News / Africa

    Johannesburg Celebrates Chinese New Year

    The head of the dragon used by the Chung Wah Dance Troupe. The dragon represents good luck and prosperity, February 2, 2013 (Peter Cox/VOA).
    The head of the dragon used by the Chung Wah Dance Troupe. The dragon represents good luck and prosperity, February 2, 2013 (Peter Cox/VOA).
    In downtown Johannesburg, South Africa, the Chinese New Year came in, as it usually does, with a smattering of fireworks, visits from the dragon and the lion, and traditional music and food.

    Johannesburg's old Chinatown was alive once more, as its century-old Chinese population kicked off the New Year.

    As the Chinese calendar enters the year of the Snake, it means a year of relative calm after a year of great change.

    Erwin Pon is the chair of the Chinese Association, which puts on the New Year Festival in Old Chinatown.  "The Year of the Snake now, they believe, it's a bit more calmer than the Dragon," he said. "It's a time for consolidation, but they say it won't be so much tumultuous as the previous year."

    A martial arts demonstration at Saturday's Chinese New Year festivities in downtown Johannesburg. The first Chinese immigrants in Johannesburg starting coming around 1900, February 2, 2013 (Peter Cox/VOA).A martial arts demonstration at Saturday's Chinese New Year festivities in downtown Johannesburg. The first Chinese immigrants in Johannesburg starting coming around 1900, February 2, 2013 (Peter Cox/VOA).
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    A martial arts demonstration at Saturday's Chinese New Year festivities in downtown Johannesburg. The first Chinese immigrants in Johannesburg starting coming around 1900, February 2, 2013 (Peter Cox/VOA).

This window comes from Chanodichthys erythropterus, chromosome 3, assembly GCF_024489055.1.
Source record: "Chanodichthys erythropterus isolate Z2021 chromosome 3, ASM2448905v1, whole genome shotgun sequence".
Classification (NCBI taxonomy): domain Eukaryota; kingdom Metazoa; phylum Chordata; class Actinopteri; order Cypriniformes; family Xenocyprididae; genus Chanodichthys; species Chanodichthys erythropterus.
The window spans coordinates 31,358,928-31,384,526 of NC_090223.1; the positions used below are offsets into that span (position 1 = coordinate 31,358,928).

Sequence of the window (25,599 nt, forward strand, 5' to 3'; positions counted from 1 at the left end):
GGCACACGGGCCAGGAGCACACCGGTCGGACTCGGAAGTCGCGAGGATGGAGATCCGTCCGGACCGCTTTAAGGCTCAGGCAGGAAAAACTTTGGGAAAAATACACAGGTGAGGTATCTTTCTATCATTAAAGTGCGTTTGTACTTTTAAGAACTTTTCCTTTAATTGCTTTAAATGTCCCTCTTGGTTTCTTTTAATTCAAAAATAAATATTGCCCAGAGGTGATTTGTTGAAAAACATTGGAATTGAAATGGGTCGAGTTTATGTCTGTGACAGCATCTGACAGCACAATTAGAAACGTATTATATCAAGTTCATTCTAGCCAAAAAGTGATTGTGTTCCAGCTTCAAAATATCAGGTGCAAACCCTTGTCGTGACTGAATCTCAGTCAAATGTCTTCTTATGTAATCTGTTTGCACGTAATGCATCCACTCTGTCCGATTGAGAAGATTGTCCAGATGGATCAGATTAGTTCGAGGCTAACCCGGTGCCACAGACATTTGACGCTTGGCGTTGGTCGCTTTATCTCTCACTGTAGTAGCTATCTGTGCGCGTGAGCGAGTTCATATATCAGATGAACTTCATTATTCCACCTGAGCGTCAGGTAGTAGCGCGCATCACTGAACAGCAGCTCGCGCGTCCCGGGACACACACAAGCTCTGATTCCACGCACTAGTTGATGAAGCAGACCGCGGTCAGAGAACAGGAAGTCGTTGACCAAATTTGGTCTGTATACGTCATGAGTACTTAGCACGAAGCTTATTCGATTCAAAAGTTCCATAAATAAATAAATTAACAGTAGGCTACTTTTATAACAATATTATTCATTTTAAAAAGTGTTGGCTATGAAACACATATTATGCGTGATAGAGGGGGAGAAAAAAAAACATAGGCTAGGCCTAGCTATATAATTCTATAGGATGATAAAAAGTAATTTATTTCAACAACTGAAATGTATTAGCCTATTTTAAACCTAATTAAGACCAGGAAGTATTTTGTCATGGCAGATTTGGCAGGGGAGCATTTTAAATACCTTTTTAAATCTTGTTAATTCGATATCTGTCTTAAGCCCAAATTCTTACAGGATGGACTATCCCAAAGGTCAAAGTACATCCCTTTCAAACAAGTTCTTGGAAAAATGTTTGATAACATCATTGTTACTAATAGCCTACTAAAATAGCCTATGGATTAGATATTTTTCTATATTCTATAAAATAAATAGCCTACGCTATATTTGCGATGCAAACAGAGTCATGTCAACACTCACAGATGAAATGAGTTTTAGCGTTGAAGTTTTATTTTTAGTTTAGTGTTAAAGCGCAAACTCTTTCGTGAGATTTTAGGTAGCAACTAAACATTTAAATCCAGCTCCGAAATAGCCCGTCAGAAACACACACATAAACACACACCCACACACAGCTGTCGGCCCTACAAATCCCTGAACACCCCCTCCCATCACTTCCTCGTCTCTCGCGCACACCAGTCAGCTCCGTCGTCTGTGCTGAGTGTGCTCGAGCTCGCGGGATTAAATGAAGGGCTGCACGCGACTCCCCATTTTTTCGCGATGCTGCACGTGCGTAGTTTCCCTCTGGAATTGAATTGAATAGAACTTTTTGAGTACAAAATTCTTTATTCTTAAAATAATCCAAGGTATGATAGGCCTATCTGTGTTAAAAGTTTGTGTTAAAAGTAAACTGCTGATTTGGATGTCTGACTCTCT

A martial arts demonstration at Saturday's Chinese New Year festivities in downtown Johannesburg. The first Chinese immigrants in Johannesburg starting coming around 1900, February 2, 2013 (Peter Cox/VOA).
    On the streets, people were grabbing food from stands, and watching the performances on stage and the exploding fireworks above.

    Martin Sam and his sister Elaine, third generation South Africans, watched the festivities from a calm spot up the street. "It's a lovely cultural event for South Africa.  The local community is really small.  We all come out just this once a year and congregate and just see in the New Year.  It's always nice for us to come out, at least on occasions like this, and sort of like immerse ourselves back in the culture, so to speak," he noted.

    Up the road, Andrea Tong, a member of the Chung Wah Dance Troupe, prepared to head back through the streets carrying part of a lion's tail. "It's a Chinese lion dance.  We did the dragon dance earlier, so now we are doing the Chinese lion dance," he said. "It's basically to bring good luck to the businesses around here so they can get good business, good fortune."

    A third generation South African, Tong says there have been obvious changes - while the Old Chinatown New Year has grown, many others have sprouted up. "We've got so many other Chinese communities around Johannesburg.  Cyrildene is an entirely different one," he stated.

    Cyrildene is the center of the newest Chinese immigrants in Johannesburg.  While there are no solid statistics tracking the Chinese population in South Africa, it is clear that it has grown dramatically in the last decade. An estimated 20,000 ethnic Chinese lived here in the early 1990s.  Today, that number is estimated at 350,000.

    Erwin Pon's family has been in Johannesburg for more than a century.  While these early immigrants and their descendants assimilated to South African culture, the new wave of Chinese immigrants is bringing its own culture and lifestyles, which Pon says is both good and bad.

    "In some instances, I'll be honest, it has been a bit detrimental, negative, because some of the guys that come through don't always adhere to the normal laws which we've been brought up to, and taught to adhere to.  So you will find a lot of new guys coming through here, smuggling abalone, drugs, counterfeit goods, whatever it is," Pon explained. "And some of the locals I know personally, they feel offended that suddenly now the Chinese brush has been painted across everyone and just saying, 'You Chinese are smuggling rhino horn, or abalone, or whatever it is.'  Whereas, a lot of the local Chinese have worked hard and they've been here for many generations. They've worked hard to build up a name, obey the law.   A lot of them are successful people - lawyers and accountants."

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